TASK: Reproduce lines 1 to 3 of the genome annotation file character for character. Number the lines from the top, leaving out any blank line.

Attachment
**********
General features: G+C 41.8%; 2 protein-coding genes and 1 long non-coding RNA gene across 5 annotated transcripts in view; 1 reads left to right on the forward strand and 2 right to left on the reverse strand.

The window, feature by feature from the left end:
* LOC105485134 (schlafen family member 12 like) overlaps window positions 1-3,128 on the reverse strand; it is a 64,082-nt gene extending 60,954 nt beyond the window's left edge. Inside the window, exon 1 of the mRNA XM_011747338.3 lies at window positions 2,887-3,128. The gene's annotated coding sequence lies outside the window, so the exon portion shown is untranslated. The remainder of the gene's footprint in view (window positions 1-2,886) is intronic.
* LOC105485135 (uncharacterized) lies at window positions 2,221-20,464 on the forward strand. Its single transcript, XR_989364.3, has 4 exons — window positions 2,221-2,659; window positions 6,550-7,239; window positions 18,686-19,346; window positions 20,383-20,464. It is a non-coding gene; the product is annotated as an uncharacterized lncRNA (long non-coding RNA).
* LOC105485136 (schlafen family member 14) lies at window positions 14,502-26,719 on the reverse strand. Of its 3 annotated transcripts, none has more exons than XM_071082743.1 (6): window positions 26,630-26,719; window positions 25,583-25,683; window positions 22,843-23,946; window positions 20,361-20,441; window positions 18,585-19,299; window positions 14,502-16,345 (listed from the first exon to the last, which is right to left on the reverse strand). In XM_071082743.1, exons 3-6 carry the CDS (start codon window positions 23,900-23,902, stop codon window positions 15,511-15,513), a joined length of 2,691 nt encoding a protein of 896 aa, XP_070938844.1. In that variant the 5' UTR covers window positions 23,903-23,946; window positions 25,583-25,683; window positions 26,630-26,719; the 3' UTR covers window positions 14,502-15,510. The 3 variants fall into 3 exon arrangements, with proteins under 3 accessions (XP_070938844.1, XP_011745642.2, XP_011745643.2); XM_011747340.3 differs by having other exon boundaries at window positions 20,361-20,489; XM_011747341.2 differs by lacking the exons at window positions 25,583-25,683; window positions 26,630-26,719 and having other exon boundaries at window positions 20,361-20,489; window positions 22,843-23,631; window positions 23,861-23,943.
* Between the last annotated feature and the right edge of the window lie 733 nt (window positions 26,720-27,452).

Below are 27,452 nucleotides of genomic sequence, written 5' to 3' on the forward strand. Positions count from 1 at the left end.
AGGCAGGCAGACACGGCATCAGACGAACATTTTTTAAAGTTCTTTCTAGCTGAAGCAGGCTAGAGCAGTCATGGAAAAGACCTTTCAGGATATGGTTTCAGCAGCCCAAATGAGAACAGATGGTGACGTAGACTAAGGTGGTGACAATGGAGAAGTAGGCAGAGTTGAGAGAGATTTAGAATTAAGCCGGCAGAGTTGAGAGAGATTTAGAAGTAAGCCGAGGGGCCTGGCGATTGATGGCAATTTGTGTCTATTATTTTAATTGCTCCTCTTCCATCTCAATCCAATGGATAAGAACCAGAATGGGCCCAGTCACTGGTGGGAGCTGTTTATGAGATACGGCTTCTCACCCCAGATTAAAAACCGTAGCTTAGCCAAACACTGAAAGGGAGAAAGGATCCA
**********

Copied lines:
General features: G+C 41.8%; 2 protein-coding genes and 1 long non-coding RNA gene across 5 annotated transcripts in view; 1 reads left to right on the forward strand and 2 right to left on the reverse strand.

The window, feature by feature from the left end:
* LOC105485134 (schlafen family member 12 like) overlaps window positions 1-3,128 on the reverse strand; it is a 64,082-nt gene extending 60,954 nt beyond the window's left edge. Inside the window, exon 1 of the mRNA XM_011747338.3 lies at window positions 2,887-3,128. The gene's annotated coding sequence lies outside the window, so the exon portion shown is untranslated. The remainder of the gene's footprint in view (window positions 1-2,886) is intronic.